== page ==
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Georgia Rule   D

Universal Pictures / Morgan Creek Productions

Year Released: 2007
MPAA Rating: R
Director: Garry Marshall
Writer: Mark Andrus
Cast: Jane Fonda, Lindsay Lohan, Felicity Huffman, Dermot Mulroney, Cary Elwes, Garrett Hedlund, Hector Elizondo.

Review by Rob Vaux

It might be easy to dismiss my deep and profound loathing of Georgia Rule out of hand. After all, I am the hapless owner of a Y chromosome, and as such, I could not possibly hope to fathom the intense display of feminine energy onscreen. Then again, if that's true, then neither could the film's director, Garry Marshall, nor its screenwriter, Mark Andrus, who both share my gender. It's not enough to totally discredit the film, of course... at least, not until you look closely at its poster, which pushes two of Marshall's previous endeavors as selling points. One of them is about a princess. The other is about a whore. Consider that, and then ask yourself if this is the right person to discuss female empowerment with us.

On the surface, of course, it's all supposed to be much different. On the surface, we're supposed to marvel at the strength and resiliency of three generations of women and the hard times they're fighting through while learning to appreciate each other. Matriarch Georgia (Jane Fonda) lives life in a draconian cocoon of rules and schedules, fending off unpleasant realities from the small Idaho town where she lives. Her black-and-white worldview sent daughter Lilly (Felicity Huffman) scurrying away to San Francisco, where a series of well-to-do husbands enabled a lifetime of alcoholic self-recrimination. That plopped a big mess right in the lap of granddaughter Rachel (Lindsay Lohan), which stunted the young girl's intellectual brilliance and left her with a pattern of compulsive lying, chronic drug abuse, and sexual indiscretion. So the summer before her departure to college, Rachel is shipped up to Georgia's house to stay out of her mother's hair and hopefully learn some lessons on responsibility.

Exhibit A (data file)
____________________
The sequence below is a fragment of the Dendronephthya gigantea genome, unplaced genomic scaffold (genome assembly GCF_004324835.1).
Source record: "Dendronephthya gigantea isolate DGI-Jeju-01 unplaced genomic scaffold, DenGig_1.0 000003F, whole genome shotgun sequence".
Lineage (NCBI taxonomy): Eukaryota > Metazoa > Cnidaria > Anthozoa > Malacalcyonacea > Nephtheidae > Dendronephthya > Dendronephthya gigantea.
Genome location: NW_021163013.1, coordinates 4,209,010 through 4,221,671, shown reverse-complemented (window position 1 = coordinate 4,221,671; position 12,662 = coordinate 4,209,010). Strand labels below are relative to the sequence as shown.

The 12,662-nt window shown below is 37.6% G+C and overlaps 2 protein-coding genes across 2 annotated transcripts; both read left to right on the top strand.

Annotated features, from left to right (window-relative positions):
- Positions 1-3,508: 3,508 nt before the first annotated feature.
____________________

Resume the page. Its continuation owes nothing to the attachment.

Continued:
What follows is intended as a road-to-wellness tearjerker in which tough love and tougher truths help the three grapple with their unspoken traumas. But the contrivances and character developments of Andrus' script render the characters so pathetically hateful that it's impossible to connect with a single one. They reveal nothing sympathetic in their pain, no signs of decency or good intentions beyond the most perfunctory. Instead, they simply tear into each other: screeching and shouting in a manner intended to invoke familial dysfunction, but devoid of any real plausibility. Selfishness and narcissism dominate all three, which wouldn't be so bad were it not for Georgia Rule's insistence that such behavior is somehow acceptable. So, for example, Rachel can seduce the local stud (Garrett Hedlund) out from under his longtime girlfriend without a thought as to who gets hurt. We see little of the jilted woman's pain or suffering, save in the vindictive spying from her harpy friends. It's OK, the film assures us: they're Mormon and we all know what narrow-minded religious nuts those lot are. Their values don't matter as much as those of an impulsive free spirit like Rachel, which means she can thoughtlessly hurt them as she pleases, right? Marshall unravels such travails with polished phoniness, moving between feeble laughs and heavier body blows without ever hitting a consistent tone.